Lookit, a couple years ago I wrote a dumb essay, basically on the subject of photography for a philosophy journal. There was one interesting part, where I drew a line between Stendhal’s crystallization and to the development of silver halide in analog printing, and then paralleled Christian Bök’s utterly masterful book Crystallography. The journal returned by submission with encouragement to keep writing, and submitting, but felt the essay was too declamatory, and too dense to be clear-minded. At the time, I thought that was a total bummer. I felt that my métier, the citation grammar I used, the code I employed, was declamatory, and not empirical by nature, so I didn’t agree with the rejection, because I felt like hey, I was playing by the rules of the game. But in retrospect… In retrospect I am happy it wasn’t published. I have learned that I was wrong about the text I wrote, and for writing it, the part on crystallization notwithstanding, and I have learned that philosophy, and poetry, are not “critical theory”. Actually, I am not sure if I think that the last thing is really a thing at all… Philosophy, and to a greater degree poetry, and even photography, all have to do with expressing an inner experience of the outer world. The danger is letting the outer world determine that inner expression to a degree where one ends up echoing a code regardless of feeling.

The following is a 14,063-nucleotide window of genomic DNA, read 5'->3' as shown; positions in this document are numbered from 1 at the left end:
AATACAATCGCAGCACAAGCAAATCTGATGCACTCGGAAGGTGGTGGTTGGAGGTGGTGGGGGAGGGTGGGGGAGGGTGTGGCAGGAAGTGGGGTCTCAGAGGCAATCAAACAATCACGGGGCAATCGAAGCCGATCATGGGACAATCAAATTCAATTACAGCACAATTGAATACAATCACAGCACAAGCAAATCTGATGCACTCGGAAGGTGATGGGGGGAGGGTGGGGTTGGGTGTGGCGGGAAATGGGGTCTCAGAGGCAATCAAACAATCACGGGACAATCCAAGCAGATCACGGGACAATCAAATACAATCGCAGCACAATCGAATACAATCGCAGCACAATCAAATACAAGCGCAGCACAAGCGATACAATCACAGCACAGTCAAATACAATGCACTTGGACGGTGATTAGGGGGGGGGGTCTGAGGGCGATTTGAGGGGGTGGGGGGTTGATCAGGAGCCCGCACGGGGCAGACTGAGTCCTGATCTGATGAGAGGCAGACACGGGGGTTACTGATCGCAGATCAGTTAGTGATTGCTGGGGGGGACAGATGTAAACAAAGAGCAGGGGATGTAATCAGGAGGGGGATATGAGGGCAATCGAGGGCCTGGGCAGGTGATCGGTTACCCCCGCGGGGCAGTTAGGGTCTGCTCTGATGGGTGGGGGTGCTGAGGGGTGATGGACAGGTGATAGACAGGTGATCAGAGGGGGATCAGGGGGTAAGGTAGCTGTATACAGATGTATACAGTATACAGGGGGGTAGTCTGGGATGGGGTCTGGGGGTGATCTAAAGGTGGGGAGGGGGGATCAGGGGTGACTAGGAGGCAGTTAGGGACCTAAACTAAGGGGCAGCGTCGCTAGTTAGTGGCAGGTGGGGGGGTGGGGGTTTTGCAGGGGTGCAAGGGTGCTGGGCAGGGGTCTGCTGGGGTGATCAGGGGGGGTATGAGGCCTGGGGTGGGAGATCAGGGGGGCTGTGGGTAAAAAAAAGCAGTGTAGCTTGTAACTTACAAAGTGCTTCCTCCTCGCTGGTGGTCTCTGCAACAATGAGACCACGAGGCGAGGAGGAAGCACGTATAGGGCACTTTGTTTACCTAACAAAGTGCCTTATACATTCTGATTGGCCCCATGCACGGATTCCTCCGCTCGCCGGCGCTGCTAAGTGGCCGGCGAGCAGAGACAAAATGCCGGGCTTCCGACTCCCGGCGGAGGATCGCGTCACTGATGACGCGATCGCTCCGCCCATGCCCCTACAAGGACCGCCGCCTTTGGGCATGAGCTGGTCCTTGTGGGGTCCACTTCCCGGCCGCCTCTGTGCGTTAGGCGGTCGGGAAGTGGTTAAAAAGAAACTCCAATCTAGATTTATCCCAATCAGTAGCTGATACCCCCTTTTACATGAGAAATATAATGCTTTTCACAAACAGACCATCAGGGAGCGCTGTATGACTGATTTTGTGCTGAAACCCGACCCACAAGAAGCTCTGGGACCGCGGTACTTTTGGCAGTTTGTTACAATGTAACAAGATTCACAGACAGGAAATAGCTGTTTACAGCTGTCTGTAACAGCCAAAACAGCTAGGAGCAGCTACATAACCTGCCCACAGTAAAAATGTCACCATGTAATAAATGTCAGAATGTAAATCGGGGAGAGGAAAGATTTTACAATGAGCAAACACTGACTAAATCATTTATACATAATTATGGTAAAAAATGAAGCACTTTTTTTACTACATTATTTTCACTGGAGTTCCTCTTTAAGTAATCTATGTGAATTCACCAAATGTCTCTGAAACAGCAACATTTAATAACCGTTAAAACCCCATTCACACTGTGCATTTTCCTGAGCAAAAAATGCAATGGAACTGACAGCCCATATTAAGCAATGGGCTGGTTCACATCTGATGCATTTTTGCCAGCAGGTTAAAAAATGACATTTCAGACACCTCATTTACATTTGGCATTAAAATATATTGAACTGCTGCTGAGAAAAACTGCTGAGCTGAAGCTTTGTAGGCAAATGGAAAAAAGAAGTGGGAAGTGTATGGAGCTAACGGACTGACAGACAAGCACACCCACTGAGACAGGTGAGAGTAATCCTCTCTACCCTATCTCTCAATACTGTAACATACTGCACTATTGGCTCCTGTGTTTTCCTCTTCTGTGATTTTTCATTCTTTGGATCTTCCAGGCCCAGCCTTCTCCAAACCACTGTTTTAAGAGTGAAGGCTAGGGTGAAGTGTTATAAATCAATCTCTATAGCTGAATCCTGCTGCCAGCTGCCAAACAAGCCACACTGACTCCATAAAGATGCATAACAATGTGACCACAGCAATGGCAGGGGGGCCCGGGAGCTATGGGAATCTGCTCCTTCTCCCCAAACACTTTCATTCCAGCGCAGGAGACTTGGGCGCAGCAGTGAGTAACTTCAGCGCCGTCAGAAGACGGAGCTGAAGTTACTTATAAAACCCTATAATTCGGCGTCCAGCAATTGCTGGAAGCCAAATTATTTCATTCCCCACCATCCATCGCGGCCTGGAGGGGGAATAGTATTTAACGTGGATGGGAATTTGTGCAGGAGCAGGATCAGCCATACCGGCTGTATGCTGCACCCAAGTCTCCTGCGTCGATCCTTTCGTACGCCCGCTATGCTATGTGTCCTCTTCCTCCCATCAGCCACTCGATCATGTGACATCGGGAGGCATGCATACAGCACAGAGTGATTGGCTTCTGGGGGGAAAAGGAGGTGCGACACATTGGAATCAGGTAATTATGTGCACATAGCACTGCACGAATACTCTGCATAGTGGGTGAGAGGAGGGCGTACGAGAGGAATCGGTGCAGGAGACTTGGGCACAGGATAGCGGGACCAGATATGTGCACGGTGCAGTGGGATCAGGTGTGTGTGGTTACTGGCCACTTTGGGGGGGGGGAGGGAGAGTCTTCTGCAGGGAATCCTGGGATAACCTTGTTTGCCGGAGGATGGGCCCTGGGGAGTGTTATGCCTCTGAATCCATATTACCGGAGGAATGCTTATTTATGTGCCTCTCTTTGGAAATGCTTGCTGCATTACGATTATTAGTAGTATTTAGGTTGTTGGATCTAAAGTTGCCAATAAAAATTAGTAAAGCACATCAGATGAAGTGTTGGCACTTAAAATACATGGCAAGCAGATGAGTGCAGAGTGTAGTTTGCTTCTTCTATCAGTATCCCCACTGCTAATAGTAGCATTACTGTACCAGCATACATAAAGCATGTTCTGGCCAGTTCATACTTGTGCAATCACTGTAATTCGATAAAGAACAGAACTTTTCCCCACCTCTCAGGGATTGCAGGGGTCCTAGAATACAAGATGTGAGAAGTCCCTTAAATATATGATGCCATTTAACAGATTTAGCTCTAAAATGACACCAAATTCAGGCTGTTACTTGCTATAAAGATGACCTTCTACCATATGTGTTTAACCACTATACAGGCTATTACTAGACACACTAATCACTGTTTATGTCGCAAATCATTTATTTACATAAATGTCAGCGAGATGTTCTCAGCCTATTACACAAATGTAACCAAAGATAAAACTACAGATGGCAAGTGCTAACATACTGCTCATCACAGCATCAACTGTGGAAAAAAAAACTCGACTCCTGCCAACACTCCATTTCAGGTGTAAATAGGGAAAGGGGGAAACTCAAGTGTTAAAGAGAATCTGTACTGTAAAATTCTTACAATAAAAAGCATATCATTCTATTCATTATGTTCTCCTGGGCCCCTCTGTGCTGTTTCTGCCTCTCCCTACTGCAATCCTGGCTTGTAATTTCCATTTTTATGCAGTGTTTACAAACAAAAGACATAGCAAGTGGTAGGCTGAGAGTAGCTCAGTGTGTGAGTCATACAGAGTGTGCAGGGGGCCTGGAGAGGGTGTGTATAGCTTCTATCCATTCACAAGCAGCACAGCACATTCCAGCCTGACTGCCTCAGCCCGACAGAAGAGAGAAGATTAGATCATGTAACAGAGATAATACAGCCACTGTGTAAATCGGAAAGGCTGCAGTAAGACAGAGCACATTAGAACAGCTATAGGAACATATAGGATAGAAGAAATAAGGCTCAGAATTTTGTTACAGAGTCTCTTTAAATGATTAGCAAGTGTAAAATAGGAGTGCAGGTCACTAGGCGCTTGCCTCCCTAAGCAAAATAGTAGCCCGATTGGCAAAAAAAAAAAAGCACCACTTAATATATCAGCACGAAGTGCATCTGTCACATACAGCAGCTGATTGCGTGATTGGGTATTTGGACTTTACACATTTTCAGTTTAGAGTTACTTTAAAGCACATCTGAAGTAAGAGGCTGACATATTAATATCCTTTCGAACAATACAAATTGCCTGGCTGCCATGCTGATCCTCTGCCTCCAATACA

I waited for a re-print Another Way of Telling the last few months, and when it came in last week I bought it, and read it enthusiastically. Jean Mohr’s photography is great, especially the last section of the book, taken mostly of peasants in the Haute-Savoie region of Eastern France. The photos reminded me that the best of what occurs in art, and in life, is like what Guido de Bres wrote, “For it is before our eyes as a most beautiful Book”.
In an incomparable survey from the Tate Modern in London, called Art Photography, that decodes art photographs, and goes far to help the lay-person understand how photography relates to the other visual arts, I noticed how Berger’s name came up on page one, and later so did Roland Barthes’ (the ostensible subject of my last writing), and his idea that photos communicate without a code. There is so much I want to write about this idea, and how I so fundamentally disagree with his grounds for de-coding photography, but I haven’t the space. The arguments in the book at hand are subtle and wide-ranging in implication, I have to admit, but even so, I recommend “Another Way of Telling”, because it rousted me to thinking, and I am glad I own it, especially for Mohr’s photos. Not to mention for a story Mohr tells of taking a photograph of a blind Indian girl, which is as stunning as the photos. Mohr’s transcription of reactions to his photographs by viewers, illuminating for any photographer, or anyone interested in photography, commends “Another Way of Telling”, also. In the end, I am given to a felt disagreement with Berger, even if the disagreement is a very nuanced form of agreement, in the final analysis. When Berger writes, “Renan historicized Christianity”, he reminds me of a video I saw of Chris Killip, telling a story about a response he got to using the word history, “I don’t know nothing about no f-ing history, I’m just telling you what happened”.